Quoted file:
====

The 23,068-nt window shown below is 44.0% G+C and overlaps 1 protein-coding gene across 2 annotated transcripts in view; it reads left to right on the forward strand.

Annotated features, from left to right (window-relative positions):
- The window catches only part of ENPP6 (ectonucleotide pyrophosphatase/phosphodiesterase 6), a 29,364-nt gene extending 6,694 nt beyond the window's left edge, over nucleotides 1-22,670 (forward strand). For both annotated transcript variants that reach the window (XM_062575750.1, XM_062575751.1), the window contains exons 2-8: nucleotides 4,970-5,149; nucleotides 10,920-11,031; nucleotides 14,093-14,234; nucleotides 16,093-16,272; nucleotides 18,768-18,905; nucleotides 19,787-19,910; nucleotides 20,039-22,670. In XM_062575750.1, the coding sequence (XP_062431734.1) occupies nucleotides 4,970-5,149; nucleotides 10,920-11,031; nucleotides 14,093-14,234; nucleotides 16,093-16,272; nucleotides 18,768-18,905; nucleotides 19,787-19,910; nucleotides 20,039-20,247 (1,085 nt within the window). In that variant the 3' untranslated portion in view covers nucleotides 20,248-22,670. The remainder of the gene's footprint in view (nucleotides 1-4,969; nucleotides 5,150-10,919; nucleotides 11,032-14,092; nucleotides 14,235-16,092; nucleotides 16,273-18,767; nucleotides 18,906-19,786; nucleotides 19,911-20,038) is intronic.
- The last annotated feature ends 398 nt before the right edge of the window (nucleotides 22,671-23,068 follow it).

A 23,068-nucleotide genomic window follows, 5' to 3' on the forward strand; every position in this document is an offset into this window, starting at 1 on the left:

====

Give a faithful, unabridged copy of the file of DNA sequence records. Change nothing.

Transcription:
The 23,068-nt window shown below is 44.0% G+C and overlaps 1 protein-coding gene across 2 annotated transcripts in view; it reads left to right on the forward strand.

Annotated features, from left to right (window-relative positions):
- The window catches only part of ENPP6 (ectonucleotide pyrophosphatase/phosphodiesterase 6), a 29,364-nt gene extending 6,694 nt beyond the window's left edge, over nucleotides 1-22,670 (forward strand). For both annotated transcript variants that reach the window (XM_062575750.1, XM_062575751.1), the window contains exons 2-8: nucleotides 4,970-5,149; nucleotides 10,920-11,031; nucleotides 14,093-14,234; nucleotides 16,093-16,272; nucleotides 18,768-18,905; nucleotides 19,787-19,910; nucleotides 20,039-22,670. In XM_062575750.1, the coding sequence (XP_062431734.1) occupies nucleotides 4,970-5,149; nucleotides 10,920-11,031; nucleotides 14,093-14,234; nucleotides 16,093-16,272; nucleotides 18,768-18,905; nucleotides 19,787-19,910; nucleotides 20,039-20,247 (1,085 nt within the window). In that variant the 3' untranslated portion in view covers nucleotides 20,248-22,670. The remainder of the gene's footprint in view (nucleotides 1-4,969; nucleotides 5,150-10,919; nucleotides 11,032-14,092; nucleotides 14,235-16,092; nucleotides 16,273-18,767; nucleotides 18,906-19,786; nucleotides 19,911-20,038) is intronic.
- The last annotated feature ends 398 nt before the right edge of the window (nucleotides 22,671-23,068 follow it).

A 23,068-nucleotide genomic window follows, 5' to 3' on the forward strand; every position in this document is an offset into this window, starting at 1 on the left: